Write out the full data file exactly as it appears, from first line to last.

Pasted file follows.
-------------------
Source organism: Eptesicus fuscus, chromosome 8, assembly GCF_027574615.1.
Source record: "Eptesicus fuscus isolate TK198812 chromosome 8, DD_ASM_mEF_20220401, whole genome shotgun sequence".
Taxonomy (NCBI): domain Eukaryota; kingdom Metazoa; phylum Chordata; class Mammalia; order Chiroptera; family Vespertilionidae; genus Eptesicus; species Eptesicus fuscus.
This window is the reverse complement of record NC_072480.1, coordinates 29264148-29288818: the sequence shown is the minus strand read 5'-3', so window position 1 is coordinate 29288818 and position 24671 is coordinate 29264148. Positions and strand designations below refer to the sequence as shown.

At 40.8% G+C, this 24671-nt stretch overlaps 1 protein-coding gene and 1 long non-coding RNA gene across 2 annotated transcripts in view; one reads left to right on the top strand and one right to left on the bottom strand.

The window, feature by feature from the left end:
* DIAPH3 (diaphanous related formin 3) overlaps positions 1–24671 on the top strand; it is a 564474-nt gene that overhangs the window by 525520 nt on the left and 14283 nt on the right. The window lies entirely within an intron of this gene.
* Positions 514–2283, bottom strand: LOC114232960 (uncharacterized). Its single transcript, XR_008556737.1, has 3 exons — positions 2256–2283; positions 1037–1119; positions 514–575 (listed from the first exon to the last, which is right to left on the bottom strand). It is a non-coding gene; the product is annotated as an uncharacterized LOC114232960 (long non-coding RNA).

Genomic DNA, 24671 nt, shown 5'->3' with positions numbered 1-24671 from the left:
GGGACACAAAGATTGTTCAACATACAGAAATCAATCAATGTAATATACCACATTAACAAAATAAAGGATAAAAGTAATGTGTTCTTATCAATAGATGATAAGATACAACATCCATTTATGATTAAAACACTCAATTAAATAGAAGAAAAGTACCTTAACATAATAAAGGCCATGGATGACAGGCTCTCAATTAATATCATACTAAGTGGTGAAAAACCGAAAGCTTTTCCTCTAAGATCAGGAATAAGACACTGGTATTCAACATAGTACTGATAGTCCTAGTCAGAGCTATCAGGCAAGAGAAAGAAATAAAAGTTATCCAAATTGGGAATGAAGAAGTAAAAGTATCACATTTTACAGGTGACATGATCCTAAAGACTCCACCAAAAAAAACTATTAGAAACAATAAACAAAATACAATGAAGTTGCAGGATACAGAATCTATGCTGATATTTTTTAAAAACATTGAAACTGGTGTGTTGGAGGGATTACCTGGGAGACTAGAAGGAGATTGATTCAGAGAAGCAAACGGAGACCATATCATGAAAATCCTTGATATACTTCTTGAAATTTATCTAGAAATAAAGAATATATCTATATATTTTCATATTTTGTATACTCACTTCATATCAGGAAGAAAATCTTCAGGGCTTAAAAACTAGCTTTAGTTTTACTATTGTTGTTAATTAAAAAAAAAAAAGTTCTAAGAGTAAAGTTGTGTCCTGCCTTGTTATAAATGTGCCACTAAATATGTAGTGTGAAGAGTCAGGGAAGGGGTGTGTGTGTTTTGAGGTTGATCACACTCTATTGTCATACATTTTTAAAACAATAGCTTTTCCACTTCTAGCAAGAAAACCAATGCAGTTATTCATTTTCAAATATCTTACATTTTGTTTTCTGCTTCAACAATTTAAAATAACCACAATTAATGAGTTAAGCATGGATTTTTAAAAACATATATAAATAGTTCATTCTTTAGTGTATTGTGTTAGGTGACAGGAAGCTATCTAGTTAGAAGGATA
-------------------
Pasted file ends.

Source organism: Eptesicus fuscus, chromosome 8, assembly GCF_027574615.1.
Source record: "Eptesicus fuscus isolate TK198812 chromosome 8, DD_ASM_mEF_20220401, whole genome shotgun sequence".
Taxonomy (NCBI): domain Eukaryota; kingdom Metazoa; phylum Chordata; class Mammalia; order Chiroptera; family Vespertilionidae; genus Eptesicus; species Eptesicus fuscus.
This window is the reverse complement of record NC_072480.1, coordinates 29264148-29288818: the sequence shown is the minus strand read 5'-3', so window position 1 is coordinate 29288818 and position 24671 is coordinate 29264148. Positions and strand designations below refer to the sequence as shown.

At 40.8% G+C, this 24671-nt stretch overlaps 1 protein-coding gene and 1 long non-coding RNA gene across 2 annotated transcripts in view; one reads left to right on the top strand and one right to left on the bottom strand.

The window, feature by feature from the left end:
* DIAPH3 (diaphanous related formin 3) overlaps positions 1–24671 on the top strand; it is a 564474-nt gene that overhangs the window by 525520 nt on the left and 14283 nt on the right. The window lies entirely within an intron of this gene.
* Positions 514–2283, bottom strand: LOC114232960 (uncharacterized). Its single transcript, XR_008556737.1, has 3 exons — positions 2256–2283; positions 1037–1119; positions 514–575 (listed from the first exon to the last, which is right to left on the bottom strand). It is a non-coding gene; the product is annotated as an uncharacterized LOC114232960 (long non-coding RNA).

Genomic DNA, 24671 nt, shown 5'->3' with positions numbered 1-24671 from the left:
GGGACACAAAGATTGTTCAACATACAGAAATCAATCAATGTAATATACCACATTAACAAAATAAAGGATAAAAGTAATGTGTTCTTATCAATAGATGATAAGATACAACATCCATTTATGATTAAAACACTCAATTAAATAGAAGAAAAGTACCTTAACATAATAAAGGCCATGGATGACAGGCTCTCAATTAATATCATACTAAGTGGTGAAAAACCGAAAGCTTTTCCTCTAAGATCAGGAATAAGACACTGGTATTCAACATAGTACTGATAGTCCTAGTCAGAGCTATCAGGCAAGAGAAAGAAATAAAAGTTATCCAAATTGGGAATGAAGAAGTAAAAGTATCACATTTTACAGGTGACATGATCCTAAAGACTCCACCAAAAAAAACTATTAGAAACAATAAACAAAATACAATGAAGTTGCAGGATACAGAATCTATGCTGATATTTTTTAAAAACATTGAAACTGGTGTGTTGGAGGGATTACCTGGGAGACTAGAAGGAGATTGATTCAGAGAAGCAAACGGAGACCATATCATGAAAATCCTTGATATACTTCTTGAAATTTATCTAGAAATAAAGAATATATCTATATATTTTCATATTTTGTATACTCACTTCATATCAGGAAGAAAATCTTCAGGGCTTAAAAACTAGCTTTAGTTTTACTATTGTTGTTAATTAAAAAAAAAAAAGTTCTAAGAGTAAAGTTGTGTCCTGCCTTGTTATAAATGTGCCACTAAATATGTAGTGTGAAGAGTCAGGGAAGGGGTGTGTGTGTTTTGAGGTTGATCACACTCTATTGTCATACATTTTTAAAACAATAGCTTTTCCACTTCTAGCAAGAAAACCAATGCAGTTATTCATTTTCAAATATCTTACATTTTGTTTTCTGCTTCAACAATTTAAAATAACCACAATTAATGAGTTAAGCATGGATTTTTAAAAACATATATAAATAGTTCATTCTTTAGTGTATTGTGTTAGGTGACAGGAAGCTATCTAGTTAGAAGGATA